Yesterday, Anne told me I really needed to shave and trim my hair. Normally this is not a problem as she is the one who trims my hair and I can pretty much handle the shaving part, but we are currently clipper-less – we left ours in the van in Australia after we realized we wouldn’t be able to use in countries with voltages other than 110 (everywhere we’ve been thus far). I have been rather impressed with the effort the Chinese put into some of the service professions, like massaging feet, so while on an errand to purchase food and a few clothing articles, including a second undershirt for Dax to go with his previously white, now gray one, I got my hair cut. It may sound strange coming from one as follicularly challenged as I am, but I love haircuts. I think this fondness started when I lived Japan. The Japanese gave great haircuts which include a 15-20 minute shoulder, neck and head massage. Don’t knock the head massage until you have had one. I found a decent looking barber shop in Guilin; they are easy to find in China, just look for the spinning barber pole. As I walked into the shop all eyes, both client and coiffeurs turned toward me. This was not unlike the last barbershop I went to in Roswell, Georgia. In both instances there were 15+ chairs, many of them busy, music was playing, and I was the only person of my ethnicity in the room. Fortunately in Roswell my barber had lots of experience with the shorter cuts, i.e., bald people.
In Guilin, I was not so lucky. We agreed on a price for a trim and a shave. It was a little over 2 dollars, which didn’t sound like too bad of a deal. Perhaps if I had been able to persuade Dax and McKane to join me we could have gotten a volume discount but they are stuck on their longer hair for the moment. I started out with a shampoo (stop laughing…stubble needs washing too), which was nice. When we moved over to the barber chair, my barber couldn’t find any clippers. He searched from drawer to drawer and ended up borrowing a battery operated pair from another barber. After two strokes he realized they weren’t going to make it through my hair and I realized I was in trouble. As I saw it, there were three problems: 1) He had probably never cut hair on anyone who was not Chinese; 2) there aren’t many bald Chinese; and 3) Chinese don’t really have beards. I started thinking about how I could explain that I changed my mind. As I didn’t know the word for changed or mind, I didn’t have a good place to start and I let him continue.
My barber went back to his clipper quest. He finally found an electric pair on the other side of the shop. He returned triumphantly, lit a cigarette and started trimming my hair. He didn’t do a bad job. He left me with what Anne called a “silly fade,” but for something far out of his comfort zone I wasn’t complaining. He showed me my hair when he finished. The main thing I noticed was the scabs on the top of my head from the many Chinese doors I had run into, and I started to get up. He pushed me back down and indicated we still had my beard to go. This will be interesting I thought. I am sure I have more whiskers on my face than he sees in a month. He adroitly applied the clippers and cut me down to a respectable stubble. He indicated for me to wait and went in search of something else. He returned a few seconds later with a straight edge razor. He started on my cheek when the person next to him bumped him. He jerked away from me and commanded the person, “Don’t bump me while I am shaving this large foreigner with lots of hair on his face. I am sure you can see from the way I am shaking that I do not want to cut him, and your inconsiderate bumps are hindering my ability to perform my job function,” or something to that effect. I’m not sure since it was all in Chinese. After about four or five painful strokes, he yelled back to another barber who quickly brought him a new blade for the straight edge. Around this time, I started thinking of a story I heard when I was younger. If I have it right, JIm Nabors was in India and somehow contracted hepatitis from a dirty razor. I don’t know if the story is true, a dream, or a cover up for some less savory way you normally get hepatitis. All I know is I’m glad they changed the blade. With any luck the second straight edge blade was right out of the box. The barber returned to my face and shaved the upper part of my beard but then hings got a little strange. I have no idea why, but at this point my barber started spitting. Did one of my many whiskers make its way into his throat? Did one of his friends put something in his cigarette? I really can’t say, but over the next two minutes he had to spit 20 times on the floor, each time rubbing it in with his foot.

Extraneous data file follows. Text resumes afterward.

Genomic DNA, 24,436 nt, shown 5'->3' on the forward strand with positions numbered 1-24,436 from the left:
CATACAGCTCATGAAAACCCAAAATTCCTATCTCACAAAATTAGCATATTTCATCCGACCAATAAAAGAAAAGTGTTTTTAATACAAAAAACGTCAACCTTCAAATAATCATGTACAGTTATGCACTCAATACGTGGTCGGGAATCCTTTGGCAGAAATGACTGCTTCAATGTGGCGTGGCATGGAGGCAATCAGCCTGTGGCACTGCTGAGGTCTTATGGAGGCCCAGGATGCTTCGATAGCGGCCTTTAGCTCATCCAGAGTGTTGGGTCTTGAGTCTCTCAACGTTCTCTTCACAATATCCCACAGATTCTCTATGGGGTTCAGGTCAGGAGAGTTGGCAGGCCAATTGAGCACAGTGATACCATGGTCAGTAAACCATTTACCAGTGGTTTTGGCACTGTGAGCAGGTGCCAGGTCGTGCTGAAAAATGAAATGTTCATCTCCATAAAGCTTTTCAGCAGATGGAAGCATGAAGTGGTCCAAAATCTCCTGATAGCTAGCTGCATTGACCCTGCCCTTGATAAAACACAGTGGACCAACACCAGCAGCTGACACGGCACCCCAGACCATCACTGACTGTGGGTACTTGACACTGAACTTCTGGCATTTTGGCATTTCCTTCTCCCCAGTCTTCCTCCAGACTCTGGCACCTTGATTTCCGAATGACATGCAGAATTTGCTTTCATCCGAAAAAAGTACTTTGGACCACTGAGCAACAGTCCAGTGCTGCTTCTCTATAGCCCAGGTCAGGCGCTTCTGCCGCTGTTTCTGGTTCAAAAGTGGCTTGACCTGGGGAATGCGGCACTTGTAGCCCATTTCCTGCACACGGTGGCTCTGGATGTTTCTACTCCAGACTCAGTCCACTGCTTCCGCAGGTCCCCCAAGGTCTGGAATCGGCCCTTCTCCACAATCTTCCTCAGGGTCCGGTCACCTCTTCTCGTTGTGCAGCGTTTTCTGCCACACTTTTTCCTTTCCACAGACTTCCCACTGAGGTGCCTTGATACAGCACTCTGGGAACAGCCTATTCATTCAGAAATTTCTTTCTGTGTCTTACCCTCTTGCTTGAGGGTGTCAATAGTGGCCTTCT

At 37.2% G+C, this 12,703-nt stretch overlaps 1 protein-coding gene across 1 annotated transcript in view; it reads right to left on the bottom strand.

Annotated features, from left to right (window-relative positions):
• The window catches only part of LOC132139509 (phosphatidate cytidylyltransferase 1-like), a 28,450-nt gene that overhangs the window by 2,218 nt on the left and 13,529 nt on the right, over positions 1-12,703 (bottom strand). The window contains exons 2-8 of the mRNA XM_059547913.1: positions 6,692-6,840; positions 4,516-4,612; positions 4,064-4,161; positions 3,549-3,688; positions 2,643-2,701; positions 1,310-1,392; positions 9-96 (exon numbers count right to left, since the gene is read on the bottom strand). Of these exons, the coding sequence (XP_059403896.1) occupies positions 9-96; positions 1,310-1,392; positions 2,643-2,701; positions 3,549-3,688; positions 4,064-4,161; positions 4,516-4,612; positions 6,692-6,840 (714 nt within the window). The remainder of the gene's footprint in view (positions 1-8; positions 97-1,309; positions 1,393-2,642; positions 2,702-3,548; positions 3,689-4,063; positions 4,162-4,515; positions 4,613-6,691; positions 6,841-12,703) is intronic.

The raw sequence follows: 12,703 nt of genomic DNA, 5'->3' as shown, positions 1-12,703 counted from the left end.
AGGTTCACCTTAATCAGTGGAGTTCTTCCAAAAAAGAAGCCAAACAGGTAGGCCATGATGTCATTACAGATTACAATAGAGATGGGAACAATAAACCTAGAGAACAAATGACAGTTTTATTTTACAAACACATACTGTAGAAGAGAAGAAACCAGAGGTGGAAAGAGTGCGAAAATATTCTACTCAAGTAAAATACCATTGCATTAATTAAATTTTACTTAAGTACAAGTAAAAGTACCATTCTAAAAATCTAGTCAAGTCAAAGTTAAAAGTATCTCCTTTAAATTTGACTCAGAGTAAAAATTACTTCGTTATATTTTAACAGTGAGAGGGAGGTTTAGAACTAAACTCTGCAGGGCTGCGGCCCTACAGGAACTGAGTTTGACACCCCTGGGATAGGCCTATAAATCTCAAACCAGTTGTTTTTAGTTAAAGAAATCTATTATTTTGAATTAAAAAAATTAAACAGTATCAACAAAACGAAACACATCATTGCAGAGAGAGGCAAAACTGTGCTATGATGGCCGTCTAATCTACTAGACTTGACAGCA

By this time I was thinking more about getting out of this place, but he still had my neck to do. He shaved the left side of my neck and then went for the right. This is the trickiest part of my face. He missed. I could feel the blade scrape across my neck, nicking off pieces of flesh as it went. He knew it too. He quickly patted me off and pointed to the cashiers. I waited a minute and the blood started pooling on my neck. I gave him a bit of a “what have you done” look, but he just stared back and shrugged. I walked up to the cashier to pay my two dollars and signaled to her that I would like something to put on the bloody part of my neck. She reached into her purse and retrieved two band-aids. While not exactly the tissue paper for which I was looking, I made them work and went on my way, a little less impressed with the service level in China.
PS. I was gong to put a link into one of my friends from Yale’s site but either he has let it lapse or the chinese government is blocking him. It is pretty unrelated other than the name of his URL, badhairdos.com.